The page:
“Anxiety of loneliness is our deepest form of alienation” states Powe.
Millisecond media is a food for anxiety. Outdoor play, movement and
exercise for (especially) young people has been replaced by indoor
screens and pixels. Our heads and our bodies are falling out of
whack. “Everything seems to be closing in, seizing up” says Powe.
People see less of each other as our bloodless electronic devices
(social media) trumps face to face synergy….interaction.

 

7.

“Gaia is lashing out in grief and pain” states Powe. Our fake
complacency (generated by fear) finds most our heads even deeper
in the sand.

Though Powe extends “Greetings, blessings and the approach of
hope”, the WMO (World Meteorological Organisation) presents a
grim picture of the accelerating physical signs and socio-economic
impacts of the climate change across the world. Mar 29, 2019)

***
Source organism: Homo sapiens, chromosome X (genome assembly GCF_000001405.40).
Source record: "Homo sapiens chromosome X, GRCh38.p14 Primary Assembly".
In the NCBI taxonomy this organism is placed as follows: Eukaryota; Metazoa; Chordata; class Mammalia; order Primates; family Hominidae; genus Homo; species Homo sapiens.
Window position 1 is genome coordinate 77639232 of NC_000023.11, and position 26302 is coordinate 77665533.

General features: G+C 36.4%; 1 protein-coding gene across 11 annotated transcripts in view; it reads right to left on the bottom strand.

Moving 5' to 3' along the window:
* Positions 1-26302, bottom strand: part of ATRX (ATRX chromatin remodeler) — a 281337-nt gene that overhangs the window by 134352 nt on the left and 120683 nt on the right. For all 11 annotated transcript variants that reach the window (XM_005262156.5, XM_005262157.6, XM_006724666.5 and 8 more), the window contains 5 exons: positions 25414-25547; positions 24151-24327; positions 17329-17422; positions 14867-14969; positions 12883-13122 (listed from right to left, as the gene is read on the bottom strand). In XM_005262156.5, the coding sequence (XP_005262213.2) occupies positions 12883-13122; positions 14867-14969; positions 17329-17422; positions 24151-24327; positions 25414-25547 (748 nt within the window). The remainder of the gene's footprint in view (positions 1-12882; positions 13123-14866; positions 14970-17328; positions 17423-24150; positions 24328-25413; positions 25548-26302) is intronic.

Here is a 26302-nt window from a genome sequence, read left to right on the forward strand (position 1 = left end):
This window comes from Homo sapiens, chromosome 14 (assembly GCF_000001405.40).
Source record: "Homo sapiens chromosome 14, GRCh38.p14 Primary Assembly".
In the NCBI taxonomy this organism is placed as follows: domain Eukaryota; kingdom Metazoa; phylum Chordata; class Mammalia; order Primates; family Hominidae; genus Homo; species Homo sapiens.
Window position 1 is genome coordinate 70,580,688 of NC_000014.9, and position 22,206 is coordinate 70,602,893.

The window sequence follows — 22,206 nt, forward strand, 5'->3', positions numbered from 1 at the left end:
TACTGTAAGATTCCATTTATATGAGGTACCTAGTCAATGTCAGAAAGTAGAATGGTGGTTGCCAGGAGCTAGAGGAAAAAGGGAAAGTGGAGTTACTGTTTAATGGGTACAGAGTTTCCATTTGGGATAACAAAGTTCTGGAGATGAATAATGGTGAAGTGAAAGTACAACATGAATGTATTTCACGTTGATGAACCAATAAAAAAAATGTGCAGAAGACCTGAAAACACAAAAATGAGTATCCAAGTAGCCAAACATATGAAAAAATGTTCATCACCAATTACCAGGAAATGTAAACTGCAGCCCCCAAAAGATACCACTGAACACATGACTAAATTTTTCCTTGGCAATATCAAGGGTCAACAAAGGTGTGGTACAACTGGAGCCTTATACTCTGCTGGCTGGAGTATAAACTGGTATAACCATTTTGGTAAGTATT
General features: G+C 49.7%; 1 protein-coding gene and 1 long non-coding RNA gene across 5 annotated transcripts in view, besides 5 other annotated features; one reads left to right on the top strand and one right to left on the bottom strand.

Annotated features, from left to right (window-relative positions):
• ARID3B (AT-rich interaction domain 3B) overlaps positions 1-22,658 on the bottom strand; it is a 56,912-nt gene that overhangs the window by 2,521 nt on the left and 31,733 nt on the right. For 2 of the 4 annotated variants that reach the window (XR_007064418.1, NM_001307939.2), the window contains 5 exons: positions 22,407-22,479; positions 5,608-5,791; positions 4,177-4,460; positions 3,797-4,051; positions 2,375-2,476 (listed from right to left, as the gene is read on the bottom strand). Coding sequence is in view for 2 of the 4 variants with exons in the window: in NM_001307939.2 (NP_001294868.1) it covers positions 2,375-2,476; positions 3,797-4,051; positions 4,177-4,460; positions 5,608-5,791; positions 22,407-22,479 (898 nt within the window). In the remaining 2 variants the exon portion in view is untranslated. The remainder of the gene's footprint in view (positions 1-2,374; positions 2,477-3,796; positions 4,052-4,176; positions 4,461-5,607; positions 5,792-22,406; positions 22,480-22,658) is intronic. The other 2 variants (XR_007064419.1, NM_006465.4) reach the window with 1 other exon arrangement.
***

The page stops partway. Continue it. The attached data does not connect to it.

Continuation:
Membrane serves up a warning about our decline that falls between
fear and our greed-creed for money: there is never enough. Our
money will not save us.

 

8.

The Charge is superbly illustrated with provocative images of street
art captured in the photos of Marshall Soules. The images rebound
between Powe’s words of hope, caution, and the edgy images. The
Charge in the Global Membrane messes with traditional book design
mashing up fonts, typeface and visual space. The book’s overall
graphic appearance is a ‘visional wake-up’ in conjunction with Powe’s
provocative words which poke the membrane.

B.W. Powe’s ‘The Charge in the Global Membrane’ does contain a
passionate expression for hope, a “prayer for the hearts” in this age
of Surveillance Capitalism (Zuboff). The Charge suggests that
nihilism is not the best way to approach the world; optimism holds
options.

 

9.

Powe charges us with his innate (and poetic) optimism while warning
us that business as usual may exert enough pressure to rupture the
membrane. We believed that technology, trust in the electric pulse,
would save us, however are we even closer to an ‘Outage’?
Is “the poetry and love between humans and the universe” enough to
save us? Is hope ‘accepting the present reality?’